This article is one in a series of conversations with women leaders in the construction industry. Click here for past discussions.
Tammy Meyen’s father was a union roofer who encouraged her to look into the sheet metal industry for her own career. At the age of 19 she joined the Western Washington Sheet Metal Joint Apprenticeship and Training Committee in Dupont, Washington. She graduated from the program in 2005.
Since then, she has worked at Kent, Washington-based PSF Mechanical, rising to the position of shop foreperson in 2011. In her new role as the recruitment and retention specialist for the International Training Institute — the educational arm of the unionized sheet metal industry — Meyen will help promote the trades to other women.
Meyen, a member of SMART, the International Association of Sheet Metal, Air, Rail and Transportation workers Local 66, is well aware that women represent less than 5% of sheet metal workers, and believes that initiatives such as offering lactation pods can help encourage women of childbearing age to consider the trades.
Here, she talks with Construction Dive about the importance of a diverse workforce and why she thinks construction makes a good career.
This interview has been edited for brevity and clarity.
CONSTRUCTION DIVE: What do you do in your current job and where are you located?
TAMMY MEYEN: I’m located in Snohomish, Washington, but I offer assistance to training centers around the country for all things related to recruitment and retention. I co-teach a class called Bias and Belonging and I’m on several BE4ALL subcommittees, which is an initiative put forth by SMART and ITI as well as the Sheet Metal and Air Conditioning Contractors' National Association to work on fostering an environment of belonging and excellence for all.
In this role, I will focus on recruitment and retention efforts of apprentices at 150 training centers across the United States and Canada to bring more people into the industry and help ensure they find it a welcoming environment.
When I tell my kids about it, I jokingly say that my job is to go around the country and teach people not to be mean.
Tell us more about BE4ALL.
The Belonging and Excellence for All effort is a targeted approach to ensure that all members, particularly those from historically underrepresented groups, experience an environment of welcoming, belonging and excellence.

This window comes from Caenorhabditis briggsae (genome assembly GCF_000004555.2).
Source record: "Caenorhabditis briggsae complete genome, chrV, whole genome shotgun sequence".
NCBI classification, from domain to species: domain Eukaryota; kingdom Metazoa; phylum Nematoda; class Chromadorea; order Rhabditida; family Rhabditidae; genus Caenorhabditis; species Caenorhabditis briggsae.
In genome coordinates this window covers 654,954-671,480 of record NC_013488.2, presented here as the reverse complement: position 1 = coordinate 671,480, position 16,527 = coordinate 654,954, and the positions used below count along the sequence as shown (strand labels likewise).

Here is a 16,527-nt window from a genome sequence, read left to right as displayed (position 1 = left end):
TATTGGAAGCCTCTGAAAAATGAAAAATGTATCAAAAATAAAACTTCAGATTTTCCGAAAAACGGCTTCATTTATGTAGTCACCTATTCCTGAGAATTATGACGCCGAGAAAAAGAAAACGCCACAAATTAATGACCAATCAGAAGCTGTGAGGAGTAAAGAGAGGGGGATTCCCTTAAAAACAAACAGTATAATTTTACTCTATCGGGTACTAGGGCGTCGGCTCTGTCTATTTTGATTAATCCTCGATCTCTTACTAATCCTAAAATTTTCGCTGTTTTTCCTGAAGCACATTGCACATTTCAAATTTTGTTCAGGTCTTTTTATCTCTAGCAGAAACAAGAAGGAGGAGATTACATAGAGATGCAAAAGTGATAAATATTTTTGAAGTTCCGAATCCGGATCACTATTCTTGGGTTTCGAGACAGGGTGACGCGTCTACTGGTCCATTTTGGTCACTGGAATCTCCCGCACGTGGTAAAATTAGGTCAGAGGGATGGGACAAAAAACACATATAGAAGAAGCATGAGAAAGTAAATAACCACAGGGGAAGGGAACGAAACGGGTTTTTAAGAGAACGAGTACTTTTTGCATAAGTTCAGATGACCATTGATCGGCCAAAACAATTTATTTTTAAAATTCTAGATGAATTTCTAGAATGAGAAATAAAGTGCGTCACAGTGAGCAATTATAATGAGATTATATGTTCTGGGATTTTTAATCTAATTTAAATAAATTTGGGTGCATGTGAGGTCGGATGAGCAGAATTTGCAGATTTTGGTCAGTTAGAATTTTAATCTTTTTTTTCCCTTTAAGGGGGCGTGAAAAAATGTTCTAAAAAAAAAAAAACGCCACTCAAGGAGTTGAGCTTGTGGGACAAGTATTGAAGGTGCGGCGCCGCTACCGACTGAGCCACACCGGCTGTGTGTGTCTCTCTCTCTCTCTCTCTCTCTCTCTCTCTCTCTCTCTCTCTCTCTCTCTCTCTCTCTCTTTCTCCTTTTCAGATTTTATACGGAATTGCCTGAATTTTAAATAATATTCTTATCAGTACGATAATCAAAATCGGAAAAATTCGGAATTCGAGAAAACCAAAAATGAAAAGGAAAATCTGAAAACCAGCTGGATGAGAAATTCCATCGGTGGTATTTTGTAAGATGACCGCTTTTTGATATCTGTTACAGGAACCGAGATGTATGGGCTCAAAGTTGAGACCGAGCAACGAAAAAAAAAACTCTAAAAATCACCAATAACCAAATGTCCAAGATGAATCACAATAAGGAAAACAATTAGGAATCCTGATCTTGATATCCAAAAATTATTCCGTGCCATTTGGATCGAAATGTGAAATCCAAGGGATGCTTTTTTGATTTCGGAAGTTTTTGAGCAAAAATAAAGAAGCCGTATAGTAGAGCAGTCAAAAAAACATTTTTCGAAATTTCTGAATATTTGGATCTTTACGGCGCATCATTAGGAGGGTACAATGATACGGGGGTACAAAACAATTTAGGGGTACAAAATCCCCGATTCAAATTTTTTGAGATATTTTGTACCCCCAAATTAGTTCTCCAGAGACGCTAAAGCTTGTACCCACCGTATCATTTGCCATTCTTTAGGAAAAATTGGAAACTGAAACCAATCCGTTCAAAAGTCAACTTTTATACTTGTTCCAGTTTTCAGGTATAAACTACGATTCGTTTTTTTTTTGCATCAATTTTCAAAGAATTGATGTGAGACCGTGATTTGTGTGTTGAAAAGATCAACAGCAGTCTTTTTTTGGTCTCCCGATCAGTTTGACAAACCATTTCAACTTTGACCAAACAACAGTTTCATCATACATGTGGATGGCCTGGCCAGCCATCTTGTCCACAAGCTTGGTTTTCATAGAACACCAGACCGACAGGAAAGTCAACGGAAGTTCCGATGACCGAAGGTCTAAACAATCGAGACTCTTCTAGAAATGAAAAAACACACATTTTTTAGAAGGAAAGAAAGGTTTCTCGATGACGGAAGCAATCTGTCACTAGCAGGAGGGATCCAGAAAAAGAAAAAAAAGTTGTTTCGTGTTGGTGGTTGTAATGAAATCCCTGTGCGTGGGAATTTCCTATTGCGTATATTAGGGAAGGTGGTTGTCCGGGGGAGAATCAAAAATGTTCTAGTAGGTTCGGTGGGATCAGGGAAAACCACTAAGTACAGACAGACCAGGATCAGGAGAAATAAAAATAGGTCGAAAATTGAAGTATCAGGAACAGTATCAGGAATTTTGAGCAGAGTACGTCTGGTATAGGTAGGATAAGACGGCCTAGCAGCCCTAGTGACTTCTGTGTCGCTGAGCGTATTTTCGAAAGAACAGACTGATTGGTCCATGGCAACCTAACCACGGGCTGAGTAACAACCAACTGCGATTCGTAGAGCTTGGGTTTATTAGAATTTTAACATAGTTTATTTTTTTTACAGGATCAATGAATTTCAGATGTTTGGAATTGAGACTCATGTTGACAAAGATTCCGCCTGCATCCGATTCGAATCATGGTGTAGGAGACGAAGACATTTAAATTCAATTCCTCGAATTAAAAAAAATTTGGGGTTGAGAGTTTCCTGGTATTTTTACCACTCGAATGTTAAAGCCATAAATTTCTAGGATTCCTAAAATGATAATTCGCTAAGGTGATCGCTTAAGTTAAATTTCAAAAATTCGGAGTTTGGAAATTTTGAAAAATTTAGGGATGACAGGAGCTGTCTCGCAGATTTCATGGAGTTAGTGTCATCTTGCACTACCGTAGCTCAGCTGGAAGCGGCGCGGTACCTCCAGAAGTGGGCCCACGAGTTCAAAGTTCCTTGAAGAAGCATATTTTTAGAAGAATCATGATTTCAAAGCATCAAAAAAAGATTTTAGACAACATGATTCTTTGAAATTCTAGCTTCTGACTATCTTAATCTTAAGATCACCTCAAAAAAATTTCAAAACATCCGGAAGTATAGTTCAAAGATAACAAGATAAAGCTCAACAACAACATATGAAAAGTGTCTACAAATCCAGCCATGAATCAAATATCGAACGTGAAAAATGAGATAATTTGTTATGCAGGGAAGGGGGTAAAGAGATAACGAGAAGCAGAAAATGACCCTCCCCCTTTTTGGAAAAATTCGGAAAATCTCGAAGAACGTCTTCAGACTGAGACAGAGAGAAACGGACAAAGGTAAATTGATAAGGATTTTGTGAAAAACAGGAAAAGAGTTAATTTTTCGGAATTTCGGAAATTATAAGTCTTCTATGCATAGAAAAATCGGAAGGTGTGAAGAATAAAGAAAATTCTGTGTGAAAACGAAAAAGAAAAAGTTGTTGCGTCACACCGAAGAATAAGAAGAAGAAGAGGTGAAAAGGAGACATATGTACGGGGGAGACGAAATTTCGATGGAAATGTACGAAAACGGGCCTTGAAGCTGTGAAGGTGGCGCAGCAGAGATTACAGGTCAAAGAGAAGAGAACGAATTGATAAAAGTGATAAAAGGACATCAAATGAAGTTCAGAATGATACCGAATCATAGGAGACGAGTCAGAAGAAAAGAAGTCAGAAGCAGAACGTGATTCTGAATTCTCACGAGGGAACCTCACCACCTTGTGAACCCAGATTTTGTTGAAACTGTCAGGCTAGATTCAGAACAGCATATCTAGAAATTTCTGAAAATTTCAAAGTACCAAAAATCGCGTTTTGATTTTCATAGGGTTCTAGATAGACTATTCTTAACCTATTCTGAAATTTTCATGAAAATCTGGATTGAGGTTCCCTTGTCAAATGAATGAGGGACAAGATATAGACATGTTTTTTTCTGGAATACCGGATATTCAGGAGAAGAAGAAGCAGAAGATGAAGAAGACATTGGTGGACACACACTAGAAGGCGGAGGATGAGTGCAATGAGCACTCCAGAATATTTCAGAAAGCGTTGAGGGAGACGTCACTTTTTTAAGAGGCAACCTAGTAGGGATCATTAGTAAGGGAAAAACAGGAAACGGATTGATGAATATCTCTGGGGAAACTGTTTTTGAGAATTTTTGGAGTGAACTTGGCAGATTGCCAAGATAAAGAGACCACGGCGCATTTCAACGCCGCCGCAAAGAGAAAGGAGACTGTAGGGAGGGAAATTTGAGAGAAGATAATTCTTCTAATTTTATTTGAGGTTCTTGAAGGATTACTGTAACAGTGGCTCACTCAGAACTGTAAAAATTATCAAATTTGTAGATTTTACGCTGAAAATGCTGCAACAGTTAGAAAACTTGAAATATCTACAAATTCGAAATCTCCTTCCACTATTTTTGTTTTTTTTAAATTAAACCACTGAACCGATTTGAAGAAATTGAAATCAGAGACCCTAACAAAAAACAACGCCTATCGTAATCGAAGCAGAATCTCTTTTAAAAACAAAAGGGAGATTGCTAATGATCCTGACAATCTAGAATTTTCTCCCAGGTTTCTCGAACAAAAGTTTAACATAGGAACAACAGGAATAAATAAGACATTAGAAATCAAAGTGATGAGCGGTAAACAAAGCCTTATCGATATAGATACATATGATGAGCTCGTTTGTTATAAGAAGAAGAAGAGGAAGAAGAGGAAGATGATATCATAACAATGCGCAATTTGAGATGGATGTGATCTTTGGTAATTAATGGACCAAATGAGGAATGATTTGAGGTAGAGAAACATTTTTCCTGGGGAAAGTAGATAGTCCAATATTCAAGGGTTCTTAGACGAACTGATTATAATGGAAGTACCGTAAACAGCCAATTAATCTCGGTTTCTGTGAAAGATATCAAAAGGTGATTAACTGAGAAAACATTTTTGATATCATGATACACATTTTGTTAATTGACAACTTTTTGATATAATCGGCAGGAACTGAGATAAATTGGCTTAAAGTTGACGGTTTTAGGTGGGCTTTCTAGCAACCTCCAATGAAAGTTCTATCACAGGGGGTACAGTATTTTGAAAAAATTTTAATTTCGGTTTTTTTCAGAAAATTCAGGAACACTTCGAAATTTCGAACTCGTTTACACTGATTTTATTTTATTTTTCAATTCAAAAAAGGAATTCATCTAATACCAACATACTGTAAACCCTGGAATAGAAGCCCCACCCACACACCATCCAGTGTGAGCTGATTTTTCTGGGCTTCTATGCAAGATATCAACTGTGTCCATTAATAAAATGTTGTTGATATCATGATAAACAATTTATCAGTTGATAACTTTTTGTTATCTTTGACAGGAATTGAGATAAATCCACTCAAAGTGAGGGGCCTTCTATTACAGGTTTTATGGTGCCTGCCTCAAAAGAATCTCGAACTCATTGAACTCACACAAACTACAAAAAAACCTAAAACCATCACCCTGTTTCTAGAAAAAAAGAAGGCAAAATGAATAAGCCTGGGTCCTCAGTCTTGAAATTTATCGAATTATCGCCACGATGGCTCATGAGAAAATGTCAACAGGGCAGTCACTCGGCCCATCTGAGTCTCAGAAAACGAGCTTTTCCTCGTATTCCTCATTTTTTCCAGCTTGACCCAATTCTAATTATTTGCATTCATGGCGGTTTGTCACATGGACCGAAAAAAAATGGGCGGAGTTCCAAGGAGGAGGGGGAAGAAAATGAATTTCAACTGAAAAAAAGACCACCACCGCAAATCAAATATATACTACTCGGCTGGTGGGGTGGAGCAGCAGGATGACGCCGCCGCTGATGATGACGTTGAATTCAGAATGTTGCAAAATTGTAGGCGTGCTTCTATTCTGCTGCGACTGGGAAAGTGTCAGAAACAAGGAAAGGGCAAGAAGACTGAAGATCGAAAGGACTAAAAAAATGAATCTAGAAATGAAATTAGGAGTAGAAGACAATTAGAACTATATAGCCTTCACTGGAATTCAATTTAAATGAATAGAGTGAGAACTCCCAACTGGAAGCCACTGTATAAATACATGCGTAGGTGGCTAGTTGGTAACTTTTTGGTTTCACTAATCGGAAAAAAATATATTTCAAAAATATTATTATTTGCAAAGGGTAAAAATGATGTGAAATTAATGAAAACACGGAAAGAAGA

We need an industry that embodies professionalism – not only in our technical skills, but in the work environment we create: free from harassment, discrimination, bullying and hazing. We need an industry where our members and contractors can do the best possible work efficiently and effectively.
These are all critical ingredients to creating a thriving culture and industry. And SMART believes BE4ALL is the vehicle for how we make this happen.
What are a few of the projects you’ve most enjoyed working on and why?
Working in the field with tools, the project that was the most memorable to me was the Snohomish County Jail Expansion. Seeing how the mechanical chases were set up inside jail cells was fascinating to me. You don’t typically see that type of security feature in standard jobs.
I assisted with welding burglar bars into the duct throughout the project and even spent a significant amount of time inside the duct.
What are the benefits to working in construction?
You get to challenge both your mind and your body. First, you figure out how to accomplish the task at hand, then you do it. Also, with construction, the workplace is always changing as work progresses. This keeps the job exciting and new.
What advice would you give to young women considering construction as a career?
My advice would be to “do it!” We are just as smart and just as capable as our male counterparts. There are so many opportunities available to you, you just have to be brave enough to take the first step.